Form I-9, also known as the Employment Eligibility Verification Form, is an important document mandated by the U.S. government to ensure that individuals who are hired for employment in the United States have the legal right to work. Employers in the United States have an important duty to ensure that their employees are authorized to work in the country. The U.S. Citizenship and Immigration Services, also known as USCIS, created Form I-9 as an essential tool for U.S. employers to verify and ensure that their employees are legally authorized to work in the United States. This form serves as a critical step in the onboarding process and requires employers to carefully verify not only the identity of their employees but the employment eligibility of their workforce.
Regardless of citizenship status, all employees must have a completed Form I-9 on file. The timeline for the verification process is strict, and regulations dictate employers must complete Form I-9 within three days of the employee’s official hire date. This time restraint only emphasizes the urgency and importance of confirming the eligibility of every individual entering the workforce.
While on its face, Form I-9 appears to be a simple and straightforward document, compliance is key. There are many hurdles and intricacies which can cause serious issues for employers if they do not understand the rules and regulations. Failure to maintain compliance can result in severe fines and penalties as every mistake in completing the form can lead to the adding up of fines if an employer’s forms are audited by U.S. Immigration and Customs Enforcement, commonly known as ICE. An I-9 audit is designed to verify employees’ employment eligibility and to make sure that employers are complying with legal hiring processes.
As of January 13, 2023, for violations occurring after November 2, 2015, the penalties are as follows:
Substantive/Uncorrected Technical Paperwork Violations:
- Minimum fine per violation for substantive or uncorrected technical violations: $272.00
- Maximum fine per violation for substantive or uncorrected technical violations: $2,701.00
Knowingly Hiring or Continuing to Employ Unauthorized Workers:
- Penalty for first offense (per unauthorized worker): $676.00 to $5,404.00
- Penalty for second offense (per unauthorized worker): $5,404.00 to $13,508.00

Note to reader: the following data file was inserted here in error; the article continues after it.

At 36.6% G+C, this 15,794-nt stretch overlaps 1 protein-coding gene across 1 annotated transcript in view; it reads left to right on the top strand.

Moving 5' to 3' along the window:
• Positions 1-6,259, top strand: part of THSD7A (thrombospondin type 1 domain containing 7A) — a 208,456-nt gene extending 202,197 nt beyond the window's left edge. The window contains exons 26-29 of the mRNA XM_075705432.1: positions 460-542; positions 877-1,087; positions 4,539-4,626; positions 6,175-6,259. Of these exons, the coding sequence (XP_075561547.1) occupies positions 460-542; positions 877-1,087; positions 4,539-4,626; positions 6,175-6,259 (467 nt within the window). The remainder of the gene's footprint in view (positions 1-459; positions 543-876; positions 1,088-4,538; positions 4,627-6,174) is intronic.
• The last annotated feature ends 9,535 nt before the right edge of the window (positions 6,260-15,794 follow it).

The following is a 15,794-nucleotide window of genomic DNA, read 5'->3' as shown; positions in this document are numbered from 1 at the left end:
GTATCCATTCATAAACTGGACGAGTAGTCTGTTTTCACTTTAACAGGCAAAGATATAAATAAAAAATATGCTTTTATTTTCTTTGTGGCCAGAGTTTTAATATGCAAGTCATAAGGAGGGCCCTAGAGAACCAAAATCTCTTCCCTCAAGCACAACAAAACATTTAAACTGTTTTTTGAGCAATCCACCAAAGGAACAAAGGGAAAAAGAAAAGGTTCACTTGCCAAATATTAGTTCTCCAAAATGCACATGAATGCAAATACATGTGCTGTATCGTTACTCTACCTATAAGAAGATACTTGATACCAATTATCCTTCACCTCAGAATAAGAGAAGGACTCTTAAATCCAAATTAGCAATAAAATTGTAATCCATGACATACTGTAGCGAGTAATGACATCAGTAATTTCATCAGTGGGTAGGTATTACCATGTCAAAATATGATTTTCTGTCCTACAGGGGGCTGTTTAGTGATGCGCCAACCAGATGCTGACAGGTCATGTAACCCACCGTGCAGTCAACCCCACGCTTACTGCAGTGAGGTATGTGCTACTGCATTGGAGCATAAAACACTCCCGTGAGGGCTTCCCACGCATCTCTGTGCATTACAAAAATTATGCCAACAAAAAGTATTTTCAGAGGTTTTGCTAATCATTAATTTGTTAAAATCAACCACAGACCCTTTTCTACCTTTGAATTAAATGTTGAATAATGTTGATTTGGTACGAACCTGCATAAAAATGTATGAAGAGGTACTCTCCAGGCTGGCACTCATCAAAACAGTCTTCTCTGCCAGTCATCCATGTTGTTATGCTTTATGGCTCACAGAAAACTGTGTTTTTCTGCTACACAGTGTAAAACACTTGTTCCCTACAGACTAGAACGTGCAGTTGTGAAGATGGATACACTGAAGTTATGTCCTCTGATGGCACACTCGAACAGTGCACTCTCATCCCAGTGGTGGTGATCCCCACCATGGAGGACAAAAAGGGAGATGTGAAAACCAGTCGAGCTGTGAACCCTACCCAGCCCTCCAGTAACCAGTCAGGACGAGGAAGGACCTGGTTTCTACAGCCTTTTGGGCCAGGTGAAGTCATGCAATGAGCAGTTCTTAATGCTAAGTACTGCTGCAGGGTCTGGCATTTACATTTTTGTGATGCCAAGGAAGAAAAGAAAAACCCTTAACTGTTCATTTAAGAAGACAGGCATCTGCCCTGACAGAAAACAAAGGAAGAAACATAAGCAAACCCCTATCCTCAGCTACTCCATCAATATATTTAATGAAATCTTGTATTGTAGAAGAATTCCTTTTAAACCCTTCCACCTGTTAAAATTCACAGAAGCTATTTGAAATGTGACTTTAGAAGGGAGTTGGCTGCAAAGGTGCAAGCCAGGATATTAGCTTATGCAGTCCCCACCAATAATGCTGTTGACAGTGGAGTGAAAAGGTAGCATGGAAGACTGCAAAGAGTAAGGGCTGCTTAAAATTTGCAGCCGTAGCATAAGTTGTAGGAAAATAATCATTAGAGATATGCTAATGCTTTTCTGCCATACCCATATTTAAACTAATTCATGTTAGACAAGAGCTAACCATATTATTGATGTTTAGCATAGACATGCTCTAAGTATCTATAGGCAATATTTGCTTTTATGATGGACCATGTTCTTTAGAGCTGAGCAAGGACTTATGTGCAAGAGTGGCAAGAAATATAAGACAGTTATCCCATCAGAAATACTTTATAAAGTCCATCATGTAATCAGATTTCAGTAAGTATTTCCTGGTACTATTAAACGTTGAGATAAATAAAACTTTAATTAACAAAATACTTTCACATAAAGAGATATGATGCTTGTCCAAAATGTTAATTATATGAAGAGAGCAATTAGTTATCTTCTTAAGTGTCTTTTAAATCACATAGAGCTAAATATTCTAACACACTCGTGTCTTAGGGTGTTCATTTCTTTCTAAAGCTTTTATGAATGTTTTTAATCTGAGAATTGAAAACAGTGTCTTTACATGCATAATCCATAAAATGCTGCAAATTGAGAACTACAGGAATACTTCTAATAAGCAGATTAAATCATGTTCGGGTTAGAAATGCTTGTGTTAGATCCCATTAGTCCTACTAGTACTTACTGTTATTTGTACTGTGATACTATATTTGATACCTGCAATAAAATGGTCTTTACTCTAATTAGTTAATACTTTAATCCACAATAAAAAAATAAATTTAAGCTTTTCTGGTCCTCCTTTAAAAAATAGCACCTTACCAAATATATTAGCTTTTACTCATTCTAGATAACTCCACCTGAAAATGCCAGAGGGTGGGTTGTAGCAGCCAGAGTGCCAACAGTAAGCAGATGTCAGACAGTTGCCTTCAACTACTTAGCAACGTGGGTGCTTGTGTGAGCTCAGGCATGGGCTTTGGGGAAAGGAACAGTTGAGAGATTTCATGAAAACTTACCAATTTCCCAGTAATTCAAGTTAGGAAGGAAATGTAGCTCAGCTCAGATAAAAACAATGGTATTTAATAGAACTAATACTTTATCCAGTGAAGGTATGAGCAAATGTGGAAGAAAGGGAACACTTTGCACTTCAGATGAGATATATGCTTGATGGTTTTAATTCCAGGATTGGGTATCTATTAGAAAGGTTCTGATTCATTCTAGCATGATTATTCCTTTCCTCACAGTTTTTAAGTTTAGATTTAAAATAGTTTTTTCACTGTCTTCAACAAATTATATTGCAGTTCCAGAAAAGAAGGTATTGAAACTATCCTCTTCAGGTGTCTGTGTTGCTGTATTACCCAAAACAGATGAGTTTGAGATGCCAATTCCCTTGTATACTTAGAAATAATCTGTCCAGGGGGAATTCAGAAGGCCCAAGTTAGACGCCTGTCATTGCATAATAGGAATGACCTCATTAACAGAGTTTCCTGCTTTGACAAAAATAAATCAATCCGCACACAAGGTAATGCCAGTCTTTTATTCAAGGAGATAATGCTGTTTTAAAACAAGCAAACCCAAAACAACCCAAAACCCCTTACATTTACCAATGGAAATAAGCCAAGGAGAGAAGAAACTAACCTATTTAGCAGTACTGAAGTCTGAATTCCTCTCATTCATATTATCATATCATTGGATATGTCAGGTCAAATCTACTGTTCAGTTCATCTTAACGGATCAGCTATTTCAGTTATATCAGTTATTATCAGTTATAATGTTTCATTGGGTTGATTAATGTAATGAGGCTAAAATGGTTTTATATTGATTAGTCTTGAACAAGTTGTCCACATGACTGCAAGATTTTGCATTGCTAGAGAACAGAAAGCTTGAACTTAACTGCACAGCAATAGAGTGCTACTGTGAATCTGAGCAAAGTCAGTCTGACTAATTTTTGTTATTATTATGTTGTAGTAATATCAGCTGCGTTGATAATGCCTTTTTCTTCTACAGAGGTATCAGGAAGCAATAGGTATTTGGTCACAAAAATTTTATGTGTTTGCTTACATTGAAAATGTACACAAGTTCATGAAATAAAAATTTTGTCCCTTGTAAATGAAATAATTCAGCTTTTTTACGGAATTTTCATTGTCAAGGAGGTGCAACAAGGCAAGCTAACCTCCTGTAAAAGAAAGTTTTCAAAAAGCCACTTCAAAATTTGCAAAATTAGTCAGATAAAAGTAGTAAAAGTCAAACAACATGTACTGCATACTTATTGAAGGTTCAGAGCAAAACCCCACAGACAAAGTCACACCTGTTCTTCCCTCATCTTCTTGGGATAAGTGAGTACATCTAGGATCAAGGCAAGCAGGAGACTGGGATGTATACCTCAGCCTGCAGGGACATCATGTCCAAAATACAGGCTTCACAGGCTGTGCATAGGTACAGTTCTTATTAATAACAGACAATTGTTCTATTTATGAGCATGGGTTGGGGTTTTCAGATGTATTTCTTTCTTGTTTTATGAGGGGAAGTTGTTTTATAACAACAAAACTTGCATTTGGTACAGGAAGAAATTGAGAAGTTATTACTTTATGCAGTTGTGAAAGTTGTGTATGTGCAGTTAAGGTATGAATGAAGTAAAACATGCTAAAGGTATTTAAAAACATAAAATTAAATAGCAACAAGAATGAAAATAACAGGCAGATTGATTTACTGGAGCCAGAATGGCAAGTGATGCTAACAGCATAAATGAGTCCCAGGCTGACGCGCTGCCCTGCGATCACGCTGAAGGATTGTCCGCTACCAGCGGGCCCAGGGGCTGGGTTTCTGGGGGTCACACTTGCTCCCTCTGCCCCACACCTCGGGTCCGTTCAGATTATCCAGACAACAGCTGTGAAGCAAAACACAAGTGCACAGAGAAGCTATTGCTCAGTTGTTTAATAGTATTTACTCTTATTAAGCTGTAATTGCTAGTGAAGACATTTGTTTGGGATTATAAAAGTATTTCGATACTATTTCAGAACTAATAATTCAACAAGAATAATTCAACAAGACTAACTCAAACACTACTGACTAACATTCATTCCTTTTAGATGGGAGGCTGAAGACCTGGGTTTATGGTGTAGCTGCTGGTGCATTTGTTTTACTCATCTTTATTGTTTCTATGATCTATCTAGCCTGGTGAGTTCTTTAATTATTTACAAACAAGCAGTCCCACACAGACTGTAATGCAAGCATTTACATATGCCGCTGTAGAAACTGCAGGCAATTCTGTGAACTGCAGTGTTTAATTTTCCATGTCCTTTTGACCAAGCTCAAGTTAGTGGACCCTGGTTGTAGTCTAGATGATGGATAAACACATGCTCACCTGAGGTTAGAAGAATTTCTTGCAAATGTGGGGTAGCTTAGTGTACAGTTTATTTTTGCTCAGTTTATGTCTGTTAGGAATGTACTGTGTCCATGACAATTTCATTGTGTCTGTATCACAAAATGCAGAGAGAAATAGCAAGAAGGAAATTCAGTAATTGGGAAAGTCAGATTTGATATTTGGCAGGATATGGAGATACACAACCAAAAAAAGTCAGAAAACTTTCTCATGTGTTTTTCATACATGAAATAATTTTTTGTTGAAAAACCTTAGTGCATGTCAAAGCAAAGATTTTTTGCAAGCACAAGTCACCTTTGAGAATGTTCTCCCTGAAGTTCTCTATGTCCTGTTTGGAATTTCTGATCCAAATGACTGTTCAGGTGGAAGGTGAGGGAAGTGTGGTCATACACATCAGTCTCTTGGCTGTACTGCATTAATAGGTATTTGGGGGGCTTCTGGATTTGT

- Penalty for third offense (per unauthorized worker): $8,106.00 to $27,018.00
(Source: Federal Register)
While not required by law, employers may conduct internal Form I-9 audits to ensure their continuing compliance with the regulations and requirements set forth by the Immigration Reform and Control Act (IRCA). Internal I-9 audits involve a comprehensive review of the company’s existing I-9 records to identify and rectify any errors, omissions, deficiencies, or potential compliance issues. Rather than waiting for ICE to come knocking on the door, conducting an internal I-9 audit allows the company to take a proactive approach.
One of the primary benefits of conducting an internal I-9 audit is the ability to identify errors and inconsistencies in the completion of Form I-9. By catching these mistakes early on, the company can rectify them and mitigate the risk of the penalties shown above.
Some of the more common mistakes include:
- Failure to complete the form in a timely manner: Employers must complete and sign Form I-9 within three (3) business days of the employee’s first date of work.
- Incorrect or incomplete information: Employers must ensure that all information provided by the employee is accurate and up-to-date.
- Accepting incorrect documentation: Employers must ensure that employees provide the correct and sufficient documentation to prove not only their identity but also their work authorization. The employer must also make sure that the documentation presented is unexpired and belongs to the employee in question.
- Failure to reverify work authorization: Employers must ensure that employees with temporary work authorization are reverified before the authorization expires.
- Failure to retain the form: Employers must keep Form I-9 on file for each employee for at least three years after the date of hire OR one year after the employee’s termination, whichever is later. The forms must be made available for inspection upon request of authorized government officials.
- Using an outdated form: USCIS periodically updates Form I-9 and employers must use the most current version.